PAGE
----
This is the idea of one of my halakha teachers, who prefers to remain an anonymous formulator of ideas rather than a known promulgator of particular methods.

This, like R. Ner-David’s proposal in her book, involves playing with nedarim, vows. The first thing to say about vows is that they’re dangerous; there’s a pretty strong Rabbinic tendency to avoid going there if one can. They’re binding, powerful, and one wants not to be in a position where one can’t fulfill what was promised.

In any case, it does offer one way out of the kiddushin dillemma. If one violates a vow, one has committed a sin d’Oraita [of Torah law, rather than rabbinic law], so it has the same level of seriousness as traditional kiddushin. One needs to go to a beit din [legal court] to undo one’s vow–so there’s a way out, and/though it involves community consent. If a marriage ritual involves two separate vows of monogamy, care, providing economically and so forth, each party can undo his/her vow without concern for the other party. This, then, avoids some of the problems that arise if a woman wants a divorce and her husband won’t grant a get.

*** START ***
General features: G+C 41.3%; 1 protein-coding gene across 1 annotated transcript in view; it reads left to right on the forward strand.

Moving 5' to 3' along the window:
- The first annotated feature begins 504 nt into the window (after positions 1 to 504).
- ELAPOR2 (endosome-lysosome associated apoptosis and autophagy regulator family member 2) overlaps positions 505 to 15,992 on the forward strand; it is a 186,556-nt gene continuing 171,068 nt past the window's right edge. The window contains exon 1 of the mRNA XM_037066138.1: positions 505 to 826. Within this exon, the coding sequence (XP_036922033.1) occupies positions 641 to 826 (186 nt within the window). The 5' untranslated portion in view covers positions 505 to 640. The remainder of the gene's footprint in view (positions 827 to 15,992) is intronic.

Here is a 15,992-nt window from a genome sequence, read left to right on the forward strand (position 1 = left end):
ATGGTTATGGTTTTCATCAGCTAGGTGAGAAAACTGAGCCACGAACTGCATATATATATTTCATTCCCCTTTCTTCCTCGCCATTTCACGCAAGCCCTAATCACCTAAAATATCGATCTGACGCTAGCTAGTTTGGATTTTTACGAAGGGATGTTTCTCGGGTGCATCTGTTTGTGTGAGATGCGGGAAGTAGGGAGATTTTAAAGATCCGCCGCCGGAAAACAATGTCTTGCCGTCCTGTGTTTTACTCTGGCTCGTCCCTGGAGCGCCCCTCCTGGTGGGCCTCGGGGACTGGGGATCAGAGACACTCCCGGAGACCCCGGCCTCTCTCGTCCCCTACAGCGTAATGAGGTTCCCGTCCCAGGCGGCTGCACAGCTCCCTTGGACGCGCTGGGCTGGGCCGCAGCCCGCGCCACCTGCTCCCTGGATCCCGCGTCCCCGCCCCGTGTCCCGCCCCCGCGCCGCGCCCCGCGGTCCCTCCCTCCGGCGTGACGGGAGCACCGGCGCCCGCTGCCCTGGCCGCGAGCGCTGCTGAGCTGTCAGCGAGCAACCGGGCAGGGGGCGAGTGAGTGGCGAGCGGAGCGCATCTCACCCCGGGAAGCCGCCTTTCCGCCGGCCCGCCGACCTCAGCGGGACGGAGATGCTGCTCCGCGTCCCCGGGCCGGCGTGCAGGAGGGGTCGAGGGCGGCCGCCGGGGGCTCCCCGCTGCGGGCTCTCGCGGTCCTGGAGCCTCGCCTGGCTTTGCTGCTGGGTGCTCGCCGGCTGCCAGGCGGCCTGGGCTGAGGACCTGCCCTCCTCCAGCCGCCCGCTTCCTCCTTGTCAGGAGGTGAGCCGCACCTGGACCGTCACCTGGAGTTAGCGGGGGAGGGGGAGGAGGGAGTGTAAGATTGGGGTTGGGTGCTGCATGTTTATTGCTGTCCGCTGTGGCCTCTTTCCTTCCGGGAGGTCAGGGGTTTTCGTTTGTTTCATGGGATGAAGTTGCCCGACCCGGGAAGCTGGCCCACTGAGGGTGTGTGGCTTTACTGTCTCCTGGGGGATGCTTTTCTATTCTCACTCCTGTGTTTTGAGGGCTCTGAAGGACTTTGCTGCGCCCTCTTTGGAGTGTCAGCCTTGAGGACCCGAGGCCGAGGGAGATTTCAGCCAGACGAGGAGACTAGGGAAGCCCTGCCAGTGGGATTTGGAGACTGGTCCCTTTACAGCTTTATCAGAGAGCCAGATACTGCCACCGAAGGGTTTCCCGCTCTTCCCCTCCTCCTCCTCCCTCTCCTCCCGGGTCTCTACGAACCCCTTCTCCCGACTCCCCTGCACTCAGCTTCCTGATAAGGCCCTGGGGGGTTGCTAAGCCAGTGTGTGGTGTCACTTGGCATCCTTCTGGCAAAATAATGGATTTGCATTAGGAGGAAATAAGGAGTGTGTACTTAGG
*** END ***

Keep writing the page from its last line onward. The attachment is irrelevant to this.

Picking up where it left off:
ADVANTAGES: Can be fully egalitarian, a solution for the get issue, is significantly legally binding, nobody gets acquired.

DISADVANTAGES: It’s not “romantic” feeling, there’s no kiddushin (as always, a pro or a con), one needs the backup of a local beit din to undo, vows are dangerous and not to be treated lightly.

1 Comment

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One response to “Vows

  1. R

    Is kiddushin romantic feeling???!!!!!!!!!!!!!!I think not!

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